About openFace
March 23rd, 2008 | View Post

The first openFace logo

Welcome to openFace!
...online archiving software

It's been over three years since I decided to embark upon my own personal content management system (CMS) specifically for powering my personal archival space on the internet, www.kevinludlow.com.

My first version of such a software package was designed under the guidelines that database designs were not only unnecessary, but also that they provided gaping security problems to the average user. As a result, my first CMS (which incidentally has powered www.kevinludlow.com for the past several years) was designed such that the administrator could use databases for support, but that the resulting website would be 'built' and hence all pages would actually be static. Given the system was driven by pluggable modules, it was titled staticMOD.

Though the staticMOD system worked well, it became more and more clear that in order for a CMS to be truly dynamic, it could not rely upon the administrator to 'build' new database remarks into the static pages. After coming to that sad realization, I discontinued building the finer features of staticMOD

In the summer of 2006, I began working on new concepts for how a true personal archival package should be built, and specifically how it should differ from the typical content management system. The system should avoid more technical features commonly used for allowing administrators to set up slashDot style websites, and should rather focus on the aspects truly desired by users: photo support, video support, personal blog, contact capabilities, and etc. Additionally that all aspects of text should be taggable in a wiki-like style thus allowing visitors to truly learn about the website owner's world.

After over a year of here-and-there planning, the first bits of code were written on the 19th of July, 2007. From then on, the software package has slowly been transformed into the vision I have had for it all along.

Some of the more interesting features, in my opinion, deal specifically with how entities are tagged throughout the openFace system. For example, say you are looking at a scanned photo over 80 years old of relatives, perhaps your grandparents. openFace has the unique ability to not only let you discern who is who in the picture, it will also tell you roughly (or in most cases exactly) how old the individuals are in the photo. Additionally, you have the ability to click on the individual and read more about them and how they pertain to my life. The same profile display will link you to various stories about the individual, any video footage I may have of them, some personal information, and of course will allow you to view all images with said individuals.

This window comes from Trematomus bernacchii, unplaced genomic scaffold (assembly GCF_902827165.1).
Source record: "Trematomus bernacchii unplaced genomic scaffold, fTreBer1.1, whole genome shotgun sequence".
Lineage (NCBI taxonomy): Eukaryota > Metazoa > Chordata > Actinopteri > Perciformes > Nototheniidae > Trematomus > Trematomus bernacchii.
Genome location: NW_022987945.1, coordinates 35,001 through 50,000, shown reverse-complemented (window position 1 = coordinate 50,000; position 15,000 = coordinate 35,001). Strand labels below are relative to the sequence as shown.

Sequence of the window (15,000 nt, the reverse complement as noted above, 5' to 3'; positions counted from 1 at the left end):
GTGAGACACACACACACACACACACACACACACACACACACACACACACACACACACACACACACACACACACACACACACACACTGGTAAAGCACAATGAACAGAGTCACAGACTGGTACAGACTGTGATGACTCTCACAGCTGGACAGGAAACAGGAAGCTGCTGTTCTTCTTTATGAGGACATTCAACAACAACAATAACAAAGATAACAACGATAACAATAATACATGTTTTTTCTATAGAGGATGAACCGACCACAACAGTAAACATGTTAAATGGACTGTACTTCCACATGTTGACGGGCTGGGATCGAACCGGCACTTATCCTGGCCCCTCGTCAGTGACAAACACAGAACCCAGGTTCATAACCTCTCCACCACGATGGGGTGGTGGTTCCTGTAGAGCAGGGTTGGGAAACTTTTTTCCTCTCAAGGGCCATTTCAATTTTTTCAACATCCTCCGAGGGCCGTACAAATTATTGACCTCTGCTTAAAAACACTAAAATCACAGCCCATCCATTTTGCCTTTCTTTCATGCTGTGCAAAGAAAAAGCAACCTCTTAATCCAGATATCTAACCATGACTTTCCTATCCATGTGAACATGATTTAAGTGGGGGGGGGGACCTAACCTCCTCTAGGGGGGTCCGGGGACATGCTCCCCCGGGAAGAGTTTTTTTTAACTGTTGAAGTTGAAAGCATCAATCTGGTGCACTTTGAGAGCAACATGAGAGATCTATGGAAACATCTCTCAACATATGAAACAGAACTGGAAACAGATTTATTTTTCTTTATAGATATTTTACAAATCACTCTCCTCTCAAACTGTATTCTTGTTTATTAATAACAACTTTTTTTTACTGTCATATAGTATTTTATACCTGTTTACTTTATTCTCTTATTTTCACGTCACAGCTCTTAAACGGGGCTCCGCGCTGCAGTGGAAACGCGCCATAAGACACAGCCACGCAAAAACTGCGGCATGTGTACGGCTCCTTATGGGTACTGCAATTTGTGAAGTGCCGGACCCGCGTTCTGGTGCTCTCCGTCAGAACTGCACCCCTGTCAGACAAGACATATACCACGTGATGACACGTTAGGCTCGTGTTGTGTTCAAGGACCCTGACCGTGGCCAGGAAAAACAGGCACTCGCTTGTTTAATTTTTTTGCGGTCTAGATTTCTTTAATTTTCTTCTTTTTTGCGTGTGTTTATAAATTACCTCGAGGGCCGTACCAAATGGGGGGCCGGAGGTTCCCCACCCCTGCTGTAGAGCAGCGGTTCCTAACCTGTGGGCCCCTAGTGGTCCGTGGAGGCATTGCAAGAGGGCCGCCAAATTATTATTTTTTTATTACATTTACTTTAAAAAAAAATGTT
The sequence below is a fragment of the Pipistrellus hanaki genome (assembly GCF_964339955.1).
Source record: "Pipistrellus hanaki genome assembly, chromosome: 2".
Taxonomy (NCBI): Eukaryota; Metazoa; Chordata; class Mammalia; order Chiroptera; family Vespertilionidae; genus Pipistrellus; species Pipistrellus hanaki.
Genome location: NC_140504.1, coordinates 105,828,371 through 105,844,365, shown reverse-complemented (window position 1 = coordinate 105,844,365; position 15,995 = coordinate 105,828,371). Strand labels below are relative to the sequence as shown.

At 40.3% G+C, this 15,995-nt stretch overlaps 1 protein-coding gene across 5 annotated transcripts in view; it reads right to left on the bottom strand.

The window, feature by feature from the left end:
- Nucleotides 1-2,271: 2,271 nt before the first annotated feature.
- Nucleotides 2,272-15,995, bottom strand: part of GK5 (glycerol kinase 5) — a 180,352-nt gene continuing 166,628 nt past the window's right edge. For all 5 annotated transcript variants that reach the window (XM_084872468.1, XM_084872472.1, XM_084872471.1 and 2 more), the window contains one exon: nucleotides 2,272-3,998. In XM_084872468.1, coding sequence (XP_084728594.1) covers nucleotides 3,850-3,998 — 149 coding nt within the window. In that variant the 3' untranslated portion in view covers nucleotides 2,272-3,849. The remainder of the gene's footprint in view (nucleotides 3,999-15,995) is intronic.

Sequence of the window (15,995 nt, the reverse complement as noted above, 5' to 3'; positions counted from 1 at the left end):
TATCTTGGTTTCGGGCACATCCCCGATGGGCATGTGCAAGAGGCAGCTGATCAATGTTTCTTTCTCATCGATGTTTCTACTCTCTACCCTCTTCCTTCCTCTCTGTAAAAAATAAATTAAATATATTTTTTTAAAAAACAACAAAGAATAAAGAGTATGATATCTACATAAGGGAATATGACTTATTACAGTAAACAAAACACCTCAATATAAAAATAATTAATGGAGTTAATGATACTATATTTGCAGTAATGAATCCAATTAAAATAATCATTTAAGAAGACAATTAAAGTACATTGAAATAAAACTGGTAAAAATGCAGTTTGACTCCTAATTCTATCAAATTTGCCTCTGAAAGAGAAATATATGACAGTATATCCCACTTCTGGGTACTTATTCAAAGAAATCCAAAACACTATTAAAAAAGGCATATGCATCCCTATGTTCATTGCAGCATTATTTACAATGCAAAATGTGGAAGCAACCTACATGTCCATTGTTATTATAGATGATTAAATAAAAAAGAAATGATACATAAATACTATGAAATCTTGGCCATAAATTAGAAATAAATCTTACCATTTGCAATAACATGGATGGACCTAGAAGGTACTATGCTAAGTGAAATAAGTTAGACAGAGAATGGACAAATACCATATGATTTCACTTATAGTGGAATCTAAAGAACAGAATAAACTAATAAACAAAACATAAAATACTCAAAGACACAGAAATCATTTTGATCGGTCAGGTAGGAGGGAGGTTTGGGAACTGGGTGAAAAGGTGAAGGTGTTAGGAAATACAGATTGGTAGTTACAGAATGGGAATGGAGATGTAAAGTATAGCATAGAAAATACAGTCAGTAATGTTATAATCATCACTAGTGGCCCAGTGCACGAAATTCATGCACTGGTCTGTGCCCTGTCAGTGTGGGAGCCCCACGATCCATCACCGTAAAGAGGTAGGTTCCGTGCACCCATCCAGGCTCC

As far as the look of openFace goes, it may strike you that the website has a remarkably similar look and feel to Facebook. Though I suppose it is safe to say this is no coincidence, no portion of Facebook was used to design this website. Additionally, no codebases, external or otherwise, were in any way borrowed from Facebook. I simply feel that of the social networking sites available online Facebook is the only one that has done it right as far as a clean interface goes. My imitation of that cleanliness is nothing shy of flattery to the web-layout team over at Facebook.

To expand on the previous statements, all code was written from the ground up in Linux shells using nothing more than VIM. The codebase is primarily written in PHP, though it also relies heavily upon JavaScript, CSS, and of course HTML. To date, the entire codebase (including comments) is in excess of 16,000 lines. The entire API is also documented with the help of Doxygen.

Though there are still many features and functions on the way, some of which are even discussed in the former paragraphs, I hope you'll enjoy the first new version of my content management system personal archival system, openFace!

Advertising for Ron Paul
January 7th, 2008 | View Post

We used to always write on one another's cars in high school with shoe polish and so I figured it would be just as useful for an election.

Talking to People About Ron Paul
December 3rd, 2007 | View Post

I've become a tremendous fan of Ron Paul over the past year. I wanted to put together a short speech explaining to people my thoughts on what is likely needed in order for him to make any progress in the 2008 election.

The topic is a little dry, but I think brings up some good points.

Fenway Panos
June 3rd, 2007 | View Post

Me standing in the bleachers after the game